As previously mentioned, Little Burstead Is a small, pretty historic village which lies on the fringes of Billericay, just a 3 minute (1.3 mile) drive from the High Street.

It retains a number of period properties of architectural and historical interest - there are 11 Listed Buildings in the village including a red telephone box! which helped give reason to implementation in 1983 of the villages Conservation area, which encompasses much of the present day village

Because of the conservation area, there has been very little building, and the appearance of the main part of the village has not altered much since the 1920's.

It has a typical village mix of properties including several grand houses, a farm with its' associated agricultural buildings, a 'Wealden' (medieveal) house, several cottages, a Victorian school building (closed in 1947 - now used by the church), Village Hall, a few Victorian Villas and some more modern postwar houses.

The railway came to Billericay in 1889 and as a result an area of Plotlands developed in the 'Broomhills Chase' area. This delightful part of the village has a lovely old fashioned feel with no pavements.

The local parish church of St. Mary the Virgin (a lovely church dating back to the 14th century, my Wife and I were married there), is on the outskirts of the village, overlooking the Thames Valley.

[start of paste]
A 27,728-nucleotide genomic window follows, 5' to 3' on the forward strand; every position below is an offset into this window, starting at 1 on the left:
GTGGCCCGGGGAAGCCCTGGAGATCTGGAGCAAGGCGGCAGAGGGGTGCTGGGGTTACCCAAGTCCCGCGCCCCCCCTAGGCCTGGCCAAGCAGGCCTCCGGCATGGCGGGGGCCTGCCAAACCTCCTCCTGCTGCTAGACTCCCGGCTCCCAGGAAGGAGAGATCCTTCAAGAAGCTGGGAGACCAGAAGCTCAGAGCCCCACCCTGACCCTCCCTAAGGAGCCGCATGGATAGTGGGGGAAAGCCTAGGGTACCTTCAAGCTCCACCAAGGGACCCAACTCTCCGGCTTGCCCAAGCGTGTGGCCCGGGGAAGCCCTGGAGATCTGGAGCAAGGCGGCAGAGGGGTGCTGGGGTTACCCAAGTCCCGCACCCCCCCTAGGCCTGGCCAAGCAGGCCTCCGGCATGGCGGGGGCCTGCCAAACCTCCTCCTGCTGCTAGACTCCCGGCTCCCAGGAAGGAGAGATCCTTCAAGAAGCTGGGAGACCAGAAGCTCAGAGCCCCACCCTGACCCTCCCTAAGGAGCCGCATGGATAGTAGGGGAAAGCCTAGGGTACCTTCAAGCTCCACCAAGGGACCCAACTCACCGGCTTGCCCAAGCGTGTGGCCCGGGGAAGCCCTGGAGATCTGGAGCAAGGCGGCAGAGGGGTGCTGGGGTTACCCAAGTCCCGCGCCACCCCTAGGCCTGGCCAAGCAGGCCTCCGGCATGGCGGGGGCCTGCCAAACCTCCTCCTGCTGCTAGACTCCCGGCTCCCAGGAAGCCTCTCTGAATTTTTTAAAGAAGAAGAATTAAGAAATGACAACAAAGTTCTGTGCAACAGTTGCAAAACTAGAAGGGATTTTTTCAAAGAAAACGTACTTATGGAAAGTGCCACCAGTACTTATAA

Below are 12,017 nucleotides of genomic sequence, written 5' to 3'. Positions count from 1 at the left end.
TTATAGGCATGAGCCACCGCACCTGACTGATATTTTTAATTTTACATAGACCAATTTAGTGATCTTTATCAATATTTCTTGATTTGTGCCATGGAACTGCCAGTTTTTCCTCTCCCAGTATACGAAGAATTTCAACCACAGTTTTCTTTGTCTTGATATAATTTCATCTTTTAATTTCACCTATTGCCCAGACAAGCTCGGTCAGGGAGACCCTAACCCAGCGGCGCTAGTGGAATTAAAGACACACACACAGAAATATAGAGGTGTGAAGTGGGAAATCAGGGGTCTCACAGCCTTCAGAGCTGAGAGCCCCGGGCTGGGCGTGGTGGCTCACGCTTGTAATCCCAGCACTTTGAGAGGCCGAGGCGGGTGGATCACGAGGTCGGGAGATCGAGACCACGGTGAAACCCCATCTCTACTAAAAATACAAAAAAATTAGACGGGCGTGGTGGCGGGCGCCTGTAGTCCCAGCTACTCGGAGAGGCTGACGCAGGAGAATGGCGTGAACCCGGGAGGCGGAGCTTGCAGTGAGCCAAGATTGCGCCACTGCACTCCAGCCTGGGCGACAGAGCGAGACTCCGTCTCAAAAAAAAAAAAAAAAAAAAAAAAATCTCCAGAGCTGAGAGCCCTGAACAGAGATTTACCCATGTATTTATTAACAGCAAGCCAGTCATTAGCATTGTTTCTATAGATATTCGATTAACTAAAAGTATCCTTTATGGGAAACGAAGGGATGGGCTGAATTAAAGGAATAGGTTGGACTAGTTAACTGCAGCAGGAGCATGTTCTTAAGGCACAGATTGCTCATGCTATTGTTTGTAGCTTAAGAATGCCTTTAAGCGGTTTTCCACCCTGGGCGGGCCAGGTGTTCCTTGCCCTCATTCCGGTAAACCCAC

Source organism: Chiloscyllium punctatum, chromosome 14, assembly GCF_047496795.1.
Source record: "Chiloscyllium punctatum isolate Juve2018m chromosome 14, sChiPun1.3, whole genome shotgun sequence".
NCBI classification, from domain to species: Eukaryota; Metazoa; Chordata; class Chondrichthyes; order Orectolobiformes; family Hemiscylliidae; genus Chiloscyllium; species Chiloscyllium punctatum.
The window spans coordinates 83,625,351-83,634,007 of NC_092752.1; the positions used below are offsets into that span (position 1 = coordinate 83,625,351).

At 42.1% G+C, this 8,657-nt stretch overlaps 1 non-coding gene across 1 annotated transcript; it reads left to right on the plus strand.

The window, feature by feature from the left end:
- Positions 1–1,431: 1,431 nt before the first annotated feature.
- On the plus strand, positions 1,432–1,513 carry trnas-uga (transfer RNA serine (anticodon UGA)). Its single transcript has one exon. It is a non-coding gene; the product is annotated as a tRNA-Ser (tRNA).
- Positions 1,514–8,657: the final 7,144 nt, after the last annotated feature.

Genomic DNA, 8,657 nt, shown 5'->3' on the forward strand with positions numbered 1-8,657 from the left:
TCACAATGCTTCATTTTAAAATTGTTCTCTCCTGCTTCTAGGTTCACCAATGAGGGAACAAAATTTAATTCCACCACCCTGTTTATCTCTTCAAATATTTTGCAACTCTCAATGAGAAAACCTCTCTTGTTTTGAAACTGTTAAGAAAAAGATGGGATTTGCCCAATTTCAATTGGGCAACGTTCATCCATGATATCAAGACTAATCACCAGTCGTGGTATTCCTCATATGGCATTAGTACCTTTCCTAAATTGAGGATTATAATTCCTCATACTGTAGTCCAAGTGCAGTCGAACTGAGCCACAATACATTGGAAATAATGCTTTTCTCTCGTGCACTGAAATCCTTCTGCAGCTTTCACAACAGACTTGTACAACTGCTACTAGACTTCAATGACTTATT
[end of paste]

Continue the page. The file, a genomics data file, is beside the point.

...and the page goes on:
Although a Rural area, the village is just a three minute drive from Billericay High Street, 4.5 miles from Basildon and 5.5 miles from Brentwood.

Central London is roughly 30 miles distant, with Billericay town itself benefiting from a mainline railway station accessing London Liverpool Street in just 35 minutes Monday to Friday.

Little Burstead is about 70m above sea level, set in gently rolling countryside with the River Crouch running across the north eastern boundary of the conservation area.

The village also boasts its own 'Common', 'Laindon, Common', an area of approximately 28 acres set aside by the original Lord of the Manor as grazing land for commoners. Now a mixture of ancient grassland and woodland. (When I was at Billericay School we used to run 'Cross Country' there - wonder if they still do...!)

As mentioned, the village has an eclectic mix of housing with several large old Elizabethan houses in the village including the Old Rectory, which are all now privately owned. The most prominent one is Stockwell Hall, the Dour house of the Mexborough family who owned a lot of the properties in the village, farms and cottages etc. The property is now more commonly known as the Clock House, because of the large clock on the end of the house.

Up until the first half of the 20th century these larger houses along with the farms, provided employment for most of the villagers with local there also a Wheelwright, Blacksmiths, Bakers and a General store.

In summary, Little Burstead is a delightful place to live, surprisingly close to Billericay and the A127 giving quick access on to the M25 and ideal for the commuter seeking more peaceful, rural weekends.

(Tim Kirkman, 2018)